Transport for London’s revised plans for turning the notorious Fiveways junction on the A23 in Waddon into Fourways have been harshly criticised for ignoring TfL’s own standards for safer roads, the new plans are said to be based on a false premise which contradicts the Mayor of London’s own draft transport strategy, and they have been assessed as making the Purley Way “more dangerous” for cyclists.
Tonight marks the first of six consultation meetings over TfL’s revised plans.
Originally budgeted to cost £85million when floated three years ago, have been much-changed, and show some improvements on the first draft, which threatened to bulldoze the historic Waddon Hotel for the sake of a road-widening scheme.
Those original proposals also presented south London with the nightmarish spectre of the “Boris Flyover”, another mulit-million-pound vanity project typical of the former Tory Mayor’s time in office at City Hall (think Dangleway, the Boris Bus and the Garden Bridge), but from which Croydon, and a large chunk of Duppas Hill Park, appears to have escaped.
Yet even under these revised proposals, some homes and businesses in the vicinity of the A23 junction with the A232 will still need to be CPO’d and demolished, as TfL’s latest effort features a new, wider road bridge over the railway at Waddon Station. This is to be built higher over the rail tracks for the benefit of double-decker trains which may, or may not, be introduced into service some time before 2067.
TfL and Croydon Council have also been accused by environmentalists of spending potentially £100million on a false premise, building a road scheme just to pander to the lobbyists from Westfield over their long-promised supermall in the town centre when all evidence shows that traffic levels even on this busy junction have been falling over the last 15 years.
And even the Mayor of London’s own draft transport policy documents predict a steady decline in the proportion of journeys made by car, down by one-third in the next quarter century.
“The Mayor at City Hall and our council should be taking measures to reduce car use, not encourage it,” one Katharine Street source said.
“What they are proposing here is to spend a great deal of public money to route some of the traffic off the A23 on to residential roads on the Waddon Estate, all for the sake of reducing journey times into the town centre by a minute or two.”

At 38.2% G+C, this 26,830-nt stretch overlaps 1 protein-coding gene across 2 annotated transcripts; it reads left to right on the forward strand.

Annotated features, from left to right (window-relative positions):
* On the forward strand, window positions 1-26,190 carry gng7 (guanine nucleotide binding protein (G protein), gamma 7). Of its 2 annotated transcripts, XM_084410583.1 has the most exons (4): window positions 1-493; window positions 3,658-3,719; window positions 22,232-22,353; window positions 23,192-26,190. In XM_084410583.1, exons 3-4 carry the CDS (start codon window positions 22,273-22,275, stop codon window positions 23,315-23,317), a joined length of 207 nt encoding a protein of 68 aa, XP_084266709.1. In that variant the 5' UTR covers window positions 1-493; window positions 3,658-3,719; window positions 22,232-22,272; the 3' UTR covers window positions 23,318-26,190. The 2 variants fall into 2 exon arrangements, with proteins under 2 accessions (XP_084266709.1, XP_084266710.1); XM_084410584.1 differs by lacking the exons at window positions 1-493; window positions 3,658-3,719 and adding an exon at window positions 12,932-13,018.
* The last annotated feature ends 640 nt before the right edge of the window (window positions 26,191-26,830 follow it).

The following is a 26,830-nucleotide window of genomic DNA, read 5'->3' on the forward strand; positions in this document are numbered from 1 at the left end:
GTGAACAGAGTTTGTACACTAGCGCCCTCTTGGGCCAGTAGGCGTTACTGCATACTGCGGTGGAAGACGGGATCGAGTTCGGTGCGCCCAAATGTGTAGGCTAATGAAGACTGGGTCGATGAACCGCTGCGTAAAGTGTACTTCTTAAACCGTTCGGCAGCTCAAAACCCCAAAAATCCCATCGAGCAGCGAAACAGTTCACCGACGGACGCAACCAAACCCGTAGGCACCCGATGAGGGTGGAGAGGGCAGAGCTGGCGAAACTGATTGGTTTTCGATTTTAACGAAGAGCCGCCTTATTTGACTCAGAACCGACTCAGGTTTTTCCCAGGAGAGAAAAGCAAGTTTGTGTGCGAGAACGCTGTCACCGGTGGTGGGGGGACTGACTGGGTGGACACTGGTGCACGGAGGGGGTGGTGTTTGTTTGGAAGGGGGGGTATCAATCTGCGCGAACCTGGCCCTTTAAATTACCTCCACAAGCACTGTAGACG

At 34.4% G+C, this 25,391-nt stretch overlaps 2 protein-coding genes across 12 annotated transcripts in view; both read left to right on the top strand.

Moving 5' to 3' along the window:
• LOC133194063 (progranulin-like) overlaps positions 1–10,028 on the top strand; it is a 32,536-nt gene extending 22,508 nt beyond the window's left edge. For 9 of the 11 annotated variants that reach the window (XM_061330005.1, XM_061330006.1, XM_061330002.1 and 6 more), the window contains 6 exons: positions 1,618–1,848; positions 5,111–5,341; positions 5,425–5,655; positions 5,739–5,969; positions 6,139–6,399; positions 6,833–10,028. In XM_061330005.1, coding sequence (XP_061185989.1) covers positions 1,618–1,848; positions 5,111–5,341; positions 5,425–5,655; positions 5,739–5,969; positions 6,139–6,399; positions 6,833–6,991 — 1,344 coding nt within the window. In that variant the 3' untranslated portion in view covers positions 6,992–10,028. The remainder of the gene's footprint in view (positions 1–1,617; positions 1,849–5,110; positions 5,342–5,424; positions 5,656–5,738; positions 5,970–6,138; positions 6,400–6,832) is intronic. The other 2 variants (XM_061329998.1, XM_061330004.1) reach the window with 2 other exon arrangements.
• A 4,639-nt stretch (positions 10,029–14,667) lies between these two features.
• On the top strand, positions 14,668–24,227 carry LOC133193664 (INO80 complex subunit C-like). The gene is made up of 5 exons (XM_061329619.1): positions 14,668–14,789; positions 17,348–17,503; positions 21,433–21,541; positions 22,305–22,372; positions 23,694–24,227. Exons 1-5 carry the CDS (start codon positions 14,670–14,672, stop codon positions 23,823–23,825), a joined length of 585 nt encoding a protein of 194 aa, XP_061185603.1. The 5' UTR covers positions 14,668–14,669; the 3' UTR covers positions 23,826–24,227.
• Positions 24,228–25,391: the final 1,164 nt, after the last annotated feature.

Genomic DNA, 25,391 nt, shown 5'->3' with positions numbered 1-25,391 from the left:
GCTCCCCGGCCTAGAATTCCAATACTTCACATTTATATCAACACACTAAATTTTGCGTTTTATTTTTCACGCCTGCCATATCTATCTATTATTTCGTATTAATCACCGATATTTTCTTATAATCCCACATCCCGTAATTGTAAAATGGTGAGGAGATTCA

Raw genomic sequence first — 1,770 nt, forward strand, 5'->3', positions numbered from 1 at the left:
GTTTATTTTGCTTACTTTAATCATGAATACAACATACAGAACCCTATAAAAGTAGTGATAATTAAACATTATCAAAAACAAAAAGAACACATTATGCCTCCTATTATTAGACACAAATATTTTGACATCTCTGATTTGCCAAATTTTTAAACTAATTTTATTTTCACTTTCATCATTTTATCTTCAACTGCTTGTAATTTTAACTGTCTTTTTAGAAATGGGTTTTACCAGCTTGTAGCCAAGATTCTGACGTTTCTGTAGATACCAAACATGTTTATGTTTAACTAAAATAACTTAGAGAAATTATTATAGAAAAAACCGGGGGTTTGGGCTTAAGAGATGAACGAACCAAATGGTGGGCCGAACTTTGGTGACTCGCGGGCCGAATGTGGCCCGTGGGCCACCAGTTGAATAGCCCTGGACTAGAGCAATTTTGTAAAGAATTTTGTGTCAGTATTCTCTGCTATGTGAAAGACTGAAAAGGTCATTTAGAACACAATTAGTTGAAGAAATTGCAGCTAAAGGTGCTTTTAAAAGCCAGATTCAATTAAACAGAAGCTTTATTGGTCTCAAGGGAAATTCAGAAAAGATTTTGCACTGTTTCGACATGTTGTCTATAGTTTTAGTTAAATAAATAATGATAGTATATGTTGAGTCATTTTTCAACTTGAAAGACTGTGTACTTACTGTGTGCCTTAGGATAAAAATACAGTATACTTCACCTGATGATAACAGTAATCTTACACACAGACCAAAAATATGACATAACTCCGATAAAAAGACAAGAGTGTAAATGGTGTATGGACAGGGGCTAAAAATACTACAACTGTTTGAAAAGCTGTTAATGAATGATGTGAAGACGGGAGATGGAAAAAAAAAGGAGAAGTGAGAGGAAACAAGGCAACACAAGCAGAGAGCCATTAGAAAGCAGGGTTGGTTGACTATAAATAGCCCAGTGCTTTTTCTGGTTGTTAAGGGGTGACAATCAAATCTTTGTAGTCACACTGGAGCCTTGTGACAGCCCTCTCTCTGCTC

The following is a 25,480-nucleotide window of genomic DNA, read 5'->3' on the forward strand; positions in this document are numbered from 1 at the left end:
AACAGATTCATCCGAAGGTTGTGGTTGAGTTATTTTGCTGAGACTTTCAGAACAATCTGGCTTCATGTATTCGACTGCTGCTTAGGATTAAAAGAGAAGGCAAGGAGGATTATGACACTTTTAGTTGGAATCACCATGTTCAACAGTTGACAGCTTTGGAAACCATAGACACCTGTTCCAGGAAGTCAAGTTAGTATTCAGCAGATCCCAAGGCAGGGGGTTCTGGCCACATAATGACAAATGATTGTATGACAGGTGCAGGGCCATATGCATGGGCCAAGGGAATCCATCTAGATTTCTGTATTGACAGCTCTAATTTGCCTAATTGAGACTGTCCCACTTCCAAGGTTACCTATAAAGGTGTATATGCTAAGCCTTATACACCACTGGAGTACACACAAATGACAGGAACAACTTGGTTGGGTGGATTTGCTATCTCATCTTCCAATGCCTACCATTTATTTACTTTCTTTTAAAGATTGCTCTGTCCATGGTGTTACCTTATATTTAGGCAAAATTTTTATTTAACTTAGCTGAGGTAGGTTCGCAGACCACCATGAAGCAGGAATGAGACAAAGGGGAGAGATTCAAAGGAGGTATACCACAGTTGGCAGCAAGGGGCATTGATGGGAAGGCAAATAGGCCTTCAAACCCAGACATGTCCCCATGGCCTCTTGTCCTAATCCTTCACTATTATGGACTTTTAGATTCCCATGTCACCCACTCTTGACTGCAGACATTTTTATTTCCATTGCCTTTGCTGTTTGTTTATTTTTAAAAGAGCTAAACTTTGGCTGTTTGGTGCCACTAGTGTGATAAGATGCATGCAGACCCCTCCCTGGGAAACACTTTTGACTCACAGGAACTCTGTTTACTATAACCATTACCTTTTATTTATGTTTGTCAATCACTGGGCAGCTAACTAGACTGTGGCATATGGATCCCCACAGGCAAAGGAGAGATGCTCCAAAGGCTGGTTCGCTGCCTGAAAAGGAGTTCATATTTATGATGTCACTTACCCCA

The TfL consultation paper admits what is really driving the proposal is the interests of private property developers when it says, “Our proposals would make Fiveways junction simpler and increase capacity to accommodate expected traffic growth arising from population and economic growth in the area.”
For “economic growth in the area”, read Hammersfield, the £1.4billion shopping centre promised since 2012 by Westfield and Hammerson, and which is planned to include a 3,200-bay car park.
The TfL document also states, that it aims to “provide enhanced cycling facilities to link with existing and proposed cycle routes into and out of Central Croydon”.
But local cycling groups highlight the absence of segregated cycle lanes on parts of the north-south routes on the Purley Way under the latest proposals.
Cyclists who have studied the plans suggest that the designs look to have been drafted by separate teams and lack any proper co-ordination, resulting in some cycle lanes on the busy A23 just “vanishing” when they reach the busy, and potentially dangerous, junctions. What’s been included in TfL’s proposals does not even meet TfL’s own standards for cycling under its “Healthy Streets” initiative.
One senior figure within the London Cycling Campaign who is familiar with Croydon’s diminishing cycle routes told Inside Croydon that the TfL Fiveways proposals are “a poor quality design”.
They said, It does not meet the lofty standards set out by TfL in its London Cycle Design Standards manual nor the ‘best in London’ ambition set out in Croydon Council’s draft Cycling Strategy.
“Instead of making cycling easier for people of all ages and abilities, it is making it more dangerous for the few that already do cycle. It ignores the possibility that people might wish to cycle to the Waddon Leisure Centre and does nothing to help parents to cycle their kids to the new Harris Primary Academy, which opens in September.
“The road scheme – which is what this really is – is intended to enable more private car users to drive to a shopping centre that isn’t being built, in a town centre where the pollution levels are illegal, along roads where motor traffic has declined since 2000.
“It’s a farce.”
The TfL consultation has been patronisingly tagged “Have Your Say”, when the City Hall officials know full well they couldn’t give a toss for what anyone other than Westfield have to say – just as they did with proposals which could bring the Tram network and public transport to a near-standstill in the town centre just to make it easier for car drivers to turn into the shopping centre’s car park.
The first public exhibition is at the Waddon Leisure Centre today, until 8pm, with further sessions at the same venue on July 20 (4pm-8pm), July 29 (11.30am-3pm), August 12 (11.30am-3pm) and September 7 (4pm-8pm), with another session at St George’s on Barrow Road on September 9 (noon-4pm).
The consultation is open for submissions until September 18, and the full documentation can be viewed online at tfl.gov.uk/fiveways-croydon
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